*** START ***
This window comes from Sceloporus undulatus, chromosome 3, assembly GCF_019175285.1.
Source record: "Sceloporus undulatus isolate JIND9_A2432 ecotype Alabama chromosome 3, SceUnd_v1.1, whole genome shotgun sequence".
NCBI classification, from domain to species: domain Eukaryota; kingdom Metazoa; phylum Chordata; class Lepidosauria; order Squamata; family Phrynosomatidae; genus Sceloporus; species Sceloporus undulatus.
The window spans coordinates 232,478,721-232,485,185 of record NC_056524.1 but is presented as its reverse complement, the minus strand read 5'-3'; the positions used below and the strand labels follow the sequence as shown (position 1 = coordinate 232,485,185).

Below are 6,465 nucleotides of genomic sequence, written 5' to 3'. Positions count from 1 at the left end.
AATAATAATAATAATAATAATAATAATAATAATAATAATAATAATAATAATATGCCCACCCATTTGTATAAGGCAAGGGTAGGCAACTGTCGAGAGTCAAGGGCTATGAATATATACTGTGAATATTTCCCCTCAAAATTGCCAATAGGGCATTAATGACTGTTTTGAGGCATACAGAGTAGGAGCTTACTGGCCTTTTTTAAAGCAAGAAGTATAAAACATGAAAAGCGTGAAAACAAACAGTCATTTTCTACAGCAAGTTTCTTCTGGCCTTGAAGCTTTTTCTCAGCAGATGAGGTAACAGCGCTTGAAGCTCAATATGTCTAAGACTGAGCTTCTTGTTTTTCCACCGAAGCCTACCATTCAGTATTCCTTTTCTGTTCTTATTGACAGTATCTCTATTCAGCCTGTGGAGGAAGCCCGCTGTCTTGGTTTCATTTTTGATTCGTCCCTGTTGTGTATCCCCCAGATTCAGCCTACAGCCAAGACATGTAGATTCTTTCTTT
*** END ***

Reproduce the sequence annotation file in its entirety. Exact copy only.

This window comes from Sceloporus undulatus, chromosome 3, assembly GCF_019175285.1.
Source record: "Sceloporus undulatus isolate JIND9_A2432 ecotype Alabama chromosome 3, SceUnd_v1.1, whole genome shotgun sequence".
NCBI classification, from domain to species: domain Eukaryota; kingdom Metazoa; phylum Chordata; class Lepidosauria; order Squamata; family Phrynosomatidae; genus Sceloporus; species Sceloporus undulatus.
The window spans coordinates 232,478,721-232,485,185 of record NC_056524.1 but is presented as its reverse complement, the minus strand read 5'-3'; the positions used below and the strand labels follow the sequence as shown (position 1 = coordinate 232,485,185).

Below are 6,465 nucleotides of genomic sequence, written 5' to 3'. Positions count from 1 at the left end.
AATAATAATAATAATAATAATAATAATAATAATAATAATAATAATAATAATATGCCCACCCATTTGTATAAGGCAAGGGTAGGCAACTGTCGAGAGTCAAGGGCTATGAATATATACTGTGAATATTTCCCCTCAAAATTGCCAATAGGGCATTAATGACTGTTTTGAGGCATACAGAGTAGGAGCTTACTGGCCTTTTTTAAAGCAAGAAGTATAAAACATGAAAAGCGTGAAAACAAACAGTCATTTTCTACAGCAAGTTTCTTCTGGCCTTGAAGCTTTTTCTCAGCAGATGAGGTAACAGCGCTTGAAGCTCAATATGTCTAAGACTGAGCTTCTTGTTTTTCCACCGAAGCCTACCATTCAGTATTCCTTTTCTGTTCTTATTGACAGTATCTCTATTCAGCCTGTGGAGGAAGCCCGCTGTCTTGGTTTCATTTTTGATTCGTCCCTGTTGTGTATCCCCCAGATTCAGCCTACAGCCAAGACATGTAGATTCTTTCTTT